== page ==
“DD Review: The Dirty Nil – Minimum R&B.”

Score: 7.5/10


One of the most satisfying things in being a blogger is when I discover an obscure band, or else sift one out from the mind-boggling swathe of bands on facebook, and say put them on my year-end list, if I don’t get around to review them, only to find them soon opening up for an established act in rock. And so I bring you: The Garden supporting Mac Demarco this summer; and so I bring you: Beach Slang sharing a stage with the venerable Jimmy Eat World (which is especially a head trip being a band I grew up listening to in high school).
On one hand, The Dirty Nil, Canadian and way too punk (technically dubbed “alternative rock” on wikipedia) for the whole Father John Misty listening/vinyl-commissioning sector of indie, seemed locked in to such traction from the start. But then, I really think about it. I mean, I could do a review on this band’s new album COVER alone. And sure, I maybe could about The Garden’s The Life and Times of a Paperclip (whereas Haha was the album I put on year-end 2015 list), but that would devolve into like a discussion of what fast food restaurant they worked at (obvious Beavis & Butthead reference) and comparing the music to the jingles on those commercials. Look at this Dirty Nil guy doing this leg kick — how do you review Pete freakin’ Townshend? And what’s then with the Weezer-style ironic self-mockery in the title (apparently a reductive left-brain attempted witticism in light of the once sovereign punk mag Maximum Rocknroll). [1] Hey guys, you’re not already headlining sellout shows at Madison Square Garden, are you? Why didn’t you give me a ticket?
One thing’s for sure: this band’s got ELECTRIC ENERGY. Now, I say, they’ve got “electric energy,” for one thing, ‘cause to be the band they get da**ed LOUD. Loud enough to do a legit outdoor show? Eh, we’ll leave that to Primus for now. But they’ve got every bit the muscle of White Reaper, and the songs actually walk an edge, to boot. Overwhelmingly within the very first two songs you get the overwhelming sense of relationship angst, which, and this is an attack on Fiona Apple attackers, as well as, ironically, Fiona Apple backers, is in no way a bad thing in rock music. I mean, um, Uh Huh Her, [2] anyone?
By “Little Metal Baby Fist” it becomes clear that the band isn’t even trying to make a focused statement here, which you might have guessed from Minimum R&B’s release date following Higher Power’s by all of 14 months. I’m surprised they even had a chance to mix this album as well as they did (it almost qualifies as “overproduced” by punk standards), for how clear the vocals and how liquid-sounding the guitar is.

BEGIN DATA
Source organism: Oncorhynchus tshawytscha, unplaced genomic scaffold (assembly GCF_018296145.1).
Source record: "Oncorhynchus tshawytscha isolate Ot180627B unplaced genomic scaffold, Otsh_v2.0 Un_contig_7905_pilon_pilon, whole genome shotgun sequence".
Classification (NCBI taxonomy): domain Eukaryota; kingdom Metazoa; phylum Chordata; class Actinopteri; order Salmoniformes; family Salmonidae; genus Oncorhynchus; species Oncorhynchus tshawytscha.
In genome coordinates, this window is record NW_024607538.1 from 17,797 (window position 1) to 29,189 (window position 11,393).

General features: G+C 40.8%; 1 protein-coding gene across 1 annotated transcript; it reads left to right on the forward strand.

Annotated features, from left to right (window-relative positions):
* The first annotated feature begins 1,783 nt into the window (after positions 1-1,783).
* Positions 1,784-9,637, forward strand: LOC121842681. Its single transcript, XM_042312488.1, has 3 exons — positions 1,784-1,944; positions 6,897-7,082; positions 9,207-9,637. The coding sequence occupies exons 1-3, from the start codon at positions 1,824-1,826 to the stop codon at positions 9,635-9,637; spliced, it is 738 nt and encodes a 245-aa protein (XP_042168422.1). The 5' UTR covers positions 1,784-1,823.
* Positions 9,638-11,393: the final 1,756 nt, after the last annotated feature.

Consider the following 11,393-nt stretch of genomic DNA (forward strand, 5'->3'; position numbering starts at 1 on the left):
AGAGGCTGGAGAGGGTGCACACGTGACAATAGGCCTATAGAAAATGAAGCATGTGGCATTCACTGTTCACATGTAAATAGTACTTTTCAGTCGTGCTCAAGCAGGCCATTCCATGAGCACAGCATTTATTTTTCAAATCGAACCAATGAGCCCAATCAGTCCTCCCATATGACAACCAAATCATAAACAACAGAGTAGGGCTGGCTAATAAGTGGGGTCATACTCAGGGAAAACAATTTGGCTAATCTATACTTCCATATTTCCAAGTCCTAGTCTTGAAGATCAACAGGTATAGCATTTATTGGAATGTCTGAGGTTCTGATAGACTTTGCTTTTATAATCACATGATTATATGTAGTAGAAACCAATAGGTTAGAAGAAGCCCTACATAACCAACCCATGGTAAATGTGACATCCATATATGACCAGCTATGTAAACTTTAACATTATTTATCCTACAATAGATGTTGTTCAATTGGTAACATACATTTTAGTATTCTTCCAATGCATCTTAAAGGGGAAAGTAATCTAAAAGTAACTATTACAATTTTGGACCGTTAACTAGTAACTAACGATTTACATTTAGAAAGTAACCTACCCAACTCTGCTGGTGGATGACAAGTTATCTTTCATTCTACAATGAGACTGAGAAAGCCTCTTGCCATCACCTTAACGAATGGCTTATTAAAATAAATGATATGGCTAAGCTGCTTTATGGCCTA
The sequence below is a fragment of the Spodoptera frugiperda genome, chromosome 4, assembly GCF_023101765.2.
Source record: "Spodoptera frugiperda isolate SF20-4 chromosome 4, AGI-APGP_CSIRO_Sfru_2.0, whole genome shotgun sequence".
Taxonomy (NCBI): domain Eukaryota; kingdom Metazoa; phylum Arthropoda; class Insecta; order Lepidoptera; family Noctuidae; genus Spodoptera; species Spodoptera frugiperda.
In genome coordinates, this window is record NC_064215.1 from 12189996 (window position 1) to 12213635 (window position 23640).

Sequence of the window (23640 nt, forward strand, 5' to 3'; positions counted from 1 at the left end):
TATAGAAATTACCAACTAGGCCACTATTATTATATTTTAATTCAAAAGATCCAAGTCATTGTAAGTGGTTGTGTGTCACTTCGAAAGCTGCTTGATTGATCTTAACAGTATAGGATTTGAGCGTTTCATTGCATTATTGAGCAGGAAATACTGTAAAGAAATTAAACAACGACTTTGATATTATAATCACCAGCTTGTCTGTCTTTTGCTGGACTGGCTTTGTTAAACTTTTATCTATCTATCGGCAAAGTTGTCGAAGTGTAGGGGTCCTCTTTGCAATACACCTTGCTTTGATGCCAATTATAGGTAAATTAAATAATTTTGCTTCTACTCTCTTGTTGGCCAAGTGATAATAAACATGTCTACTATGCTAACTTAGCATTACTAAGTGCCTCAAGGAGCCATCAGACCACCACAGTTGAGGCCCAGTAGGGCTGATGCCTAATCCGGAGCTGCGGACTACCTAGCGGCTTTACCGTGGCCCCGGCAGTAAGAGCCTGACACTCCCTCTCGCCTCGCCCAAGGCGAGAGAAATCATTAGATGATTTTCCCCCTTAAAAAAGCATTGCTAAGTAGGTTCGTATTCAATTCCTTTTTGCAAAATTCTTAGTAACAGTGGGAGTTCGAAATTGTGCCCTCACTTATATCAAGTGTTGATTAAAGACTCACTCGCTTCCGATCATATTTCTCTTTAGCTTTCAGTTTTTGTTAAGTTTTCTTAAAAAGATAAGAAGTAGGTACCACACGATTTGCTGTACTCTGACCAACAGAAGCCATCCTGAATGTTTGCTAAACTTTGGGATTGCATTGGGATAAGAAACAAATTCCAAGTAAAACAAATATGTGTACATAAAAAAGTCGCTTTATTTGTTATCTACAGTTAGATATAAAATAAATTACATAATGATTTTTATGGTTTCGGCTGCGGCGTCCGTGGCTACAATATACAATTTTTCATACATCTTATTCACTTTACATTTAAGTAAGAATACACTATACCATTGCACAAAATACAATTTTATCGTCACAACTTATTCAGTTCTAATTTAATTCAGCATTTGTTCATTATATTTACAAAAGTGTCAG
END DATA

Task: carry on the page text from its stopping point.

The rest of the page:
“Hate is a Stone,” though, commendably takes things down a notch from the roller-coaster groove we’d been getting which mind you was impressive on a technical level. We get the auxiliary lead singer on this song and it cracked me up because he kinda has that amateurish, half-a**ed style of the Meat Puppets’ Curt Kirkwood, or the guy from The Men. On “Cinnamon,” Luke Bentham comes back in and unfortunately, this song would be crappy even as a b-side for most bands. And what’s with the horrible chorus: “You can be pi**ed off if you want to”? This is with which they follow “Hate is a stone / Chained to me?” Que fu**in’ va, laddies?
You know what pi**es me off about bands these days? They don’t really have fun anymore. They might have a LITTLE fun, but he**, not like Pavement. And sure, you could point to the Smashing Pumpkins/Stone Temple Pilots name check in “Range Life,” but I’m just talking about putting a fu**in’ album together in a way that makes it seem like something more than robots making a bunch of noise. Some things you can’t chalk up to music theory (like, for instance, jazz).. but I mean PRODUCTION. Not mixing. Not recording. The artistic production of an album. Interludes. Laugh tracks after songs. The sense that this is an artistic, human process. It can be painful. That’s fine. Especially since it’s not me engaging in the process. Look at the laugh tracks after Stone Temple Pilots’ “MC5,” after Sleater-Kinney’s “Roller Coaster.” That’s what I’m talking about, and when singer Luke Bentham won’t shut up about “You can be pi**ed off if you want to,” I feel like telling him, if it pi**es you off that bad that people can be pi**ed off if they want to, then maybe you should reevaluate your examination of whether or not people can truly indeed be pi**ed off. Boy, it pi**es me off.
[1] It’s a chic punk thing I’ve noticed to still use the term “R&B” in the sense of meaning like early rock and roll, like Elwood Blues or somethin’ (for all I know the entire zeitgeist might be grounded cinematically in the first Blues Brothers movie).
[2] PJ Harvey’s bare, varied and show-stopping 2004 album.

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